A Gentleman & The Size Of His Wattage

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A wise man once said…….

“In polite company, a gentleman will never discuss the size of his wattage”

For those who use power meters, there’s a danger you may be becoming what is known as a ‘powerbore’, such is your excitement at the numbers you’re generating that you can’t help telling everybody all about them, all the time! But it’s probably best to keep that kind of information to yourself (and your coach if you have one) otherwise you’re going to become a pain in the SRM.

Going back a few years, and even now, you would often hear heart rate monitor users exclaim how hard a ride was, not by a percentage effort, but by an absolute number. “I was riding at 160bpm!!”, may sound close to your maximum for some, but to others, it’s a zone 2 effort. So what you’re really telling people is that you know nothing about how heart rate varies across different riders for the same effort, which also implies you know nothing about how it affects you, or even worse, you were using 220 minus your age to calculate maximum heart rate. The same thing can now be heard on the subject of power, so let’s get a few things sorted before you make a fool of yourself, or if you need some help on deciding whether or not you really need a power meter at all.

Things To Consider….

In simplistic terms, a smaller rider produces less watts than a larger rider.

This is the first thing to consider when you’re hearing somebody else’s wattage & trying to compare yourself to it. Watts per kg is the most touted number out there, it can give an indication, but it’s doesn’t solely define how fast a rider you are.

  • If you’re looking at your ability on the hills then the main limiter is your power to weight ratio (watts/kg).
  • If you’re looking at your ability on the flat, then your main limiter is power to aerodynamic drag.

This means that unless you’re on an incredibly steep hill with no wind, then aerodynamic drag will also play a part in your hill climbing ability. To add to the mix, sometimes a larger rider can create less aerodynamic drag than a smaller rider, they may be able to get into a better position while maintaining their watts, or their body shape may be more aerodynamic. As Nasa tell us, “long thin rockets have less drag than short thick rockets”. Imagine 2 riders, both with same length of legs, but one taller by virtue of having a longer back. The larger rider will likely have a more efficient aerodynamic position & produce less drag than the smaller rider, due to basic aerodynamics.

Not all power meters will give you the same numbers, for exactly the same effort, but does it matter?

Every power meter has an accuracy that it operates within, most are in the region of +/- 1.5%. So if you’re riding at exactly 300W, the powermeter should display (if everything is set up & calibrated correctly) between 295.5W & 304.5W, a band of 9 watts. Now, that’s for the exact same make & model of powermeter, which is brand-new & calibrated before it left the factory. If we start looking at different manufacturers, the effect of wear & methods of power measurement, then we’re undoubtably going to be looking at larger differences.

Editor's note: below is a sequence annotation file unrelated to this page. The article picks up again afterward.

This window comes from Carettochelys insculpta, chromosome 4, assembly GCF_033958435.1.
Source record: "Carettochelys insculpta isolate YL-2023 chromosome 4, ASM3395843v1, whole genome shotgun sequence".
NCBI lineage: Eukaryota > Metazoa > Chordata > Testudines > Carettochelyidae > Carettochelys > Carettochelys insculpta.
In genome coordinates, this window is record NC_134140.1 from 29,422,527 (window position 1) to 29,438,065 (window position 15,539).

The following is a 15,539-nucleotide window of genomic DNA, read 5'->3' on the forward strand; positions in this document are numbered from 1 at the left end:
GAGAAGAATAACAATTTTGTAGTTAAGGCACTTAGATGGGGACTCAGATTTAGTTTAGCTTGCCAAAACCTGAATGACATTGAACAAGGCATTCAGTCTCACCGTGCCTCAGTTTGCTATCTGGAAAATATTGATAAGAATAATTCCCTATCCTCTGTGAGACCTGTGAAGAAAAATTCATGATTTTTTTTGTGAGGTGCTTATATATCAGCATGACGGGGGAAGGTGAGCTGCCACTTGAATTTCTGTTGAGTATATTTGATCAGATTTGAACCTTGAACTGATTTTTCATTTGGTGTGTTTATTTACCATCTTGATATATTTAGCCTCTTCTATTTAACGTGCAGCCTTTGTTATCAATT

For example, if you’re measuring power at the rear hub, the manufacturers introduce an allowance to account for power loss through the chain & drivetrain, as an absolute recorded number would not accurately reflect the power delivered at the pedals. A bicycles drivetrain efficiency can vary between 93% to 98% normally, but as power increases the efficiency becomes greater due to frictional losses being a lower percentage of total losses (see the Cycling Power Lab link for more details). So we know that frictional losses vary depending on power output & that all drivetrains are different (components, wear etc), therefore it’s unlikely a power meter measuring power accurately at different points will ever return the same number.

Combining variations in accuracy, manufacturing procedures, method & position of measurement, drivetrain wear, calibration, etc, I don’t really consider precise comparisons from one make of powermeter to the other as valid. We can take it as a rough guideline, but that’s really all we can safely use as a scientific comparison. Now, that’s not to say that one type is better than the other, as long as you’re measuring power by the same method, then you’re going to see improvements taking place, which is what it’s really all about. In some ways Obree’s method of measuring performance was the equivalent of an isolated power meter, without watts, but where he was able to determine exactly how he was performing. I’ll not go into it in detail, buy his book & see how far ahead of the game he really was.

Power numbers can be much more closely correlated between riders than heart rate can be, but don’t dwell too much on comparisons to your buddies, for all you know somebody’s got an error or some other issue that affects their numbers. Use your own data, ignore everybody else’s. It makes me a little wary when we see Chris Froome’s predicted numbers versus his measured numbers, neither are probably correct, especially when he’s measuring power from just one crank. But that shows what’s important here, measuring from one crank will still show any improvements (and is good enough for data hungry pro teams), it’s getting a good reliable recording method for you, then comparing yourself to that, it’s only your power that matters.